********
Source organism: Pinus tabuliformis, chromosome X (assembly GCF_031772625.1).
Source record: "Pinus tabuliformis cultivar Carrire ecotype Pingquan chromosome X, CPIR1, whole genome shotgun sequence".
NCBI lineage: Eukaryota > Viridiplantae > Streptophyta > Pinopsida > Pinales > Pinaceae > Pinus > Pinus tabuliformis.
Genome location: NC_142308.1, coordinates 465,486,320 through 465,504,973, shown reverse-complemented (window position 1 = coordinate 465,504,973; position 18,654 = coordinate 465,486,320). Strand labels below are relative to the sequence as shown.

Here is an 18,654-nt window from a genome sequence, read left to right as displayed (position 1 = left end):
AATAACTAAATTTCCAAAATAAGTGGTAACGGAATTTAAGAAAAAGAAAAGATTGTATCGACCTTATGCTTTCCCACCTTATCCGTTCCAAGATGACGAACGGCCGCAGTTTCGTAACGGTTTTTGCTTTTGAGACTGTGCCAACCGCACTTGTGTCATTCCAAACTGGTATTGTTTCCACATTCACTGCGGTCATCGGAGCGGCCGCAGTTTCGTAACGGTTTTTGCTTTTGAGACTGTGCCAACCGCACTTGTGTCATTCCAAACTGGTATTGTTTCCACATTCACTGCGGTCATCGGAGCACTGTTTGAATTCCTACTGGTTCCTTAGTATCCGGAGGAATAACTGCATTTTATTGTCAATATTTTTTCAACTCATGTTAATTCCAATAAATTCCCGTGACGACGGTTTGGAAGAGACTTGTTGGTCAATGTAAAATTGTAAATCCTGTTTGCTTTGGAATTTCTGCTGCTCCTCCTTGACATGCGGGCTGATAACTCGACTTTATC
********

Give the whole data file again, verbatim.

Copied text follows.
Source organism: Pinus tabuliformis, chromosome X (assembly GCF_031772625.1).
Source record: "Pinus tabuliformis cultivar Carrire ecotype Pingquan chromosome X, CPIR1, whole genome shotgun sequence".
NCBI lineage: Eukaryota > Viridiplantae > Streptophyta > Pinopsida > Pinales > Pinaceae > Pinus > Pinus tabuliformis.
Genome location: NC_142308.1, coordinates 465,486,320 through 465,504,973, shown reverse-complemented (window position 1 = coordinate 465,504,973; position 18,654 = coordinate 465,486,320). Strand labels below are relative to the sequence as shown.

Here is an 18,654-nt window from a genome sequence, read left to right as displayed (position 1 = left end):
AATAACTAAATTTCCAAAATAAGTGGTAACGGAATTTAAGAAAAAGAAAAGATTGTATCGACCTTATGCTTTCCCACCTTATCCGTTCCAAGATGACGAACGGCCGCAGTTTCGTAACGGTTTTTGCTTTTGAGACTGTGCCAACCGCACTTGTGTCATTCCAAACTGGTATTGTTTCCACATTCACTGCGGTCATCGGAGCGGCCGCAGTTTCGTAACGGTTTTTGCTTTTGAGACTGTGCCAACCGCACTTGTGTCATTCCAAACTGGTATTGTTTCCACATTCACTGCGGTCATCGGAGCACTGTTTGAATTCCTACTGGTTCCTTAGTATCCGGAGGAATAACTGCATTTTATTGTCAATATTTTTTCAACTCATGTTAATTCCAATAAATTCCCGTGACGACGGTTTGGAAGAGACTTGTTGGTCAATGTAAAATTGTAAATCCTGTTTGCTTTGGAATTTCTGCTGCTCCTCCTTGACATGCGGGCTGATAACTCGACTTTATC